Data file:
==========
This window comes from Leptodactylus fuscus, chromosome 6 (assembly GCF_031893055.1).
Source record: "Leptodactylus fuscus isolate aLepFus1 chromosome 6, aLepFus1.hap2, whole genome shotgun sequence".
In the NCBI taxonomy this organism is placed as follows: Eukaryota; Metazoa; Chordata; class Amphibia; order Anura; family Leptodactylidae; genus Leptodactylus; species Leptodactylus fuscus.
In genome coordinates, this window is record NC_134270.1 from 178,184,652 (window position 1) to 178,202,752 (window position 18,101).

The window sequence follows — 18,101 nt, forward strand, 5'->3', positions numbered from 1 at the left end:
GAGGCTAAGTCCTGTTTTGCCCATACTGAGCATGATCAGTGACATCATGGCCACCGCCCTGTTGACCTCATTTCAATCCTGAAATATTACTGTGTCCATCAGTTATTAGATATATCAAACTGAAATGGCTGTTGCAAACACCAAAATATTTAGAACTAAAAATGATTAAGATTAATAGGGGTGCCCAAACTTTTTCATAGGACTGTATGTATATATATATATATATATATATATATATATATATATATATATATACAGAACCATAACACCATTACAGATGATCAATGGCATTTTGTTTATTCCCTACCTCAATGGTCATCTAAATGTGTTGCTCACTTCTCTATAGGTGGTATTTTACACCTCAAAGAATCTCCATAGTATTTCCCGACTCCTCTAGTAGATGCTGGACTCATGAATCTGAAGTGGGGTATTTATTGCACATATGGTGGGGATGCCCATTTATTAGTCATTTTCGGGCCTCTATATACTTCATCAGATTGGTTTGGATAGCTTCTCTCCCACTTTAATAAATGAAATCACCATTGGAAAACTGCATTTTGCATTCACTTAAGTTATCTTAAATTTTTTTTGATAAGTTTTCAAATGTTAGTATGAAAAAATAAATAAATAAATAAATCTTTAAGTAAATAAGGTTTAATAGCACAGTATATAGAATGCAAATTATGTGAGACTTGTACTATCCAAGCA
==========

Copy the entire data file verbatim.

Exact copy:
This window comes from Leptodactylus fuscus, chromosome 6 (assembly GCF_031893055.1).
Source record: "Leptodactylus fuscus isolate aLepFus1 chromosome 6, aLepFus1.hap2, whole genome shotgun sequence".
In the NCBI taxonomy this organism is placed as follows: Eukaryota; Metazoa; Chordata; class Amphibia; order Anura; family Leptodactylidae; genus Leptodactylus; species Leptodactylus fuscus.
In genome coordinates, this window is record NC_134270.1 from 178,184,652 (window position 1) to 178,202,752 (window position 18,101).

The window sequence follows — 18,101 nt, forward strand, 5'->3', positions numbered from 1 at the left end:
GAGGCTAAGTCCTGTTTTGCCCATACTGAGCATGATCAGTGACATCATGGCCACCGCCCTGTTGACCTCATTTCAATCCTGAAATATTACTGTGTCCATCAGTTATTAGATATATCAAACTGAAATGGCTGTTGCAAACACCAAAATATTTAGAACTAAAAATGATTAAGATTAATAGGGGTGCCCAAACTTTTTCATAGGACTGTATGTATATATATATATATATATATATATATATATATATATATATATATACAGAACCATAACACCATTACAGATGATCAATGGCATTTTGTTTATTCCCTACCTCAATGGTCATCTAAATGTGTTGCTCACTTCTCTATAGGTGGTATTTTACACCTCAAAGAATCTCCATAGTATTTCCCGACTCCTCTAGTAGATGCTGGACTCATGAATCTGAAGTGGGGTATTTATTGCACATATGGTGGGGATGCCCATTTATTAGTCATTTTCGGGCCTCTATATACTTCATCAGATTGGTTTGGATAGCTTCTCTCCCACTTTAATAAATGAAATCACCATTGGAAAACTGCATTTTGCATTCACTTAAGTTATCTTAAATTTTTTTTGATAAGTTTTCAAATGTTAGTATGAAAAAATAAATAAATAAATAAATCTTTAAGTAAATAAGGTTTAATAGCACAGTATATAGAATGCAAATTATGTGAGACTTGTACTATCCAAGCA